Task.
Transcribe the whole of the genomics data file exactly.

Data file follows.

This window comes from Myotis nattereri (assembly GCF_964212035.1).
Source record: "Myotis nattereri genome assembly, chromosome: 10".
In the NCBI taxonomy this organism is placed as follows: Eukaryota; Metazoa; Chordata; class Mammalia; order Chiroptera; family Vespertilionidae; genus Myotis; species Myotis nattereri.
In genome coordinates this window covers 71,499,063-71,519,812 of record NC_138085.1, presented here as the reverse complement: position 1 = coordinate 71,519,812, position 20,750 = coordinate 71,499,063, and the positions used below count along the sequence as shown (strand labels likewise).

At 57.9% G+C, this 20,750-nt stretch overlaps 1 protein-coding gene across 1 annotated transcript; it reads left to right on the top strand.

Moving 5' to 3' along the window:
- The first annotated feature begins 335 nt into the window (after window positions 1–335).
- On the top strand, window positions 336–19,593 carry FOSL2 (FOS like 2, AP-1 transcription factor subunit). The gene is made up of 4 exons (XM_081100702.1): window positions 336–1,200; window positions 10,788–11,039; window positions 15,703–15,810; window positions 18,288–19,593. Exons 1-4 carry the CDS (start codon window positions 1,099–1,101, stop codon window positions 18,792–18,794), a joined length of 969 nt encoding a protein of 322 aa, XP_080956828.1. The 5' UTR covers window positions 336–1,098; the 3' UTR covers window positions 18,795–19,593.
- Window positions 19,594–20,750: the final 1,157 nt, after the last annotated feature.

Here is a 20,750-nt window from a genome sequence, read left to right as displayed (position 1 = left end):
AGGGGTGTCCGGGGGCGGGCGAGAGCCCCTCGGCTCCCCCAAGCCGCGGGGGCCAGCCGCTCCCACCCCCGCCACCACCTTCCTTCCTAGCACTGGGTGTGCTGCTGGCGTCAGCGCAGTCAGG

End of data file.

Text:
This window comes from Myotis nattereri (assembly GCF_964212035.1).
Source record: "Myotis nattereri genome assembly, chromosome: 10".
In the NCBI taxonomy this organism is placed as follows: Eukaryota; Metazoa; Chordata; class Mammalia; order Chiroptera; family Vespertilionidae; genus Myotis; species Myotis nattereri.
In genome coordinates this window covers 71,499,063-71,519,812 of record NC_138085.1, presented here as the reverse complement: position 1 = coordinate 71,519,812, position 20,750 = coordinate 71,499,063, and the positions used below count along the sequence as shown (strand labels likewise).

At 57.9% G+C, this 20,750-nt stretch overlaps 1 protein-coding gene across 1 annotated transcript; it reads left to right on the top strand.

Moving 5' to 3' along the window:
- The first annotated feature begins 335 nt into the window (after window positions 1–335).
- On the top strand, window positions 336–19,593 carry FOSL2 (FOS like 2, AP-1 transcription factor subunit). The gene is made up of 4 exons (XM_081100702.1): window positions 336–1,200; window positions 10,788–11,039; window positions 15,703–15,810; window positions 18,288–19,593. Exons 1-4 carry the CDS (start codon window positions 1,099–1,101, stop codon window positions 18,792–18,794), a joined length of 969 nt encoding a protein of 322 aa, XP_080956828.1. The 5' UTR covers window positions 336–1,098; the 3' UTR covers window positions 18,795–19,593.
- Window positions 19,594–20,750: the final 1,157 nt, after the last annotated feature.

Here is a 20,750-nt window from a genome sequence, read left to right as displayed (position 1 = left end):
AGGGGTGTCCGGGGGCGGGCGAGAGCCCCTCGGCTCCCCCAAGCCGCGGGGGCCAGCCGCTCCCACCCCCGCCACCACCTTCCTTCCTAGCACTGGGTGTGCTGCTGGCGTCAGCGCAGTCAGG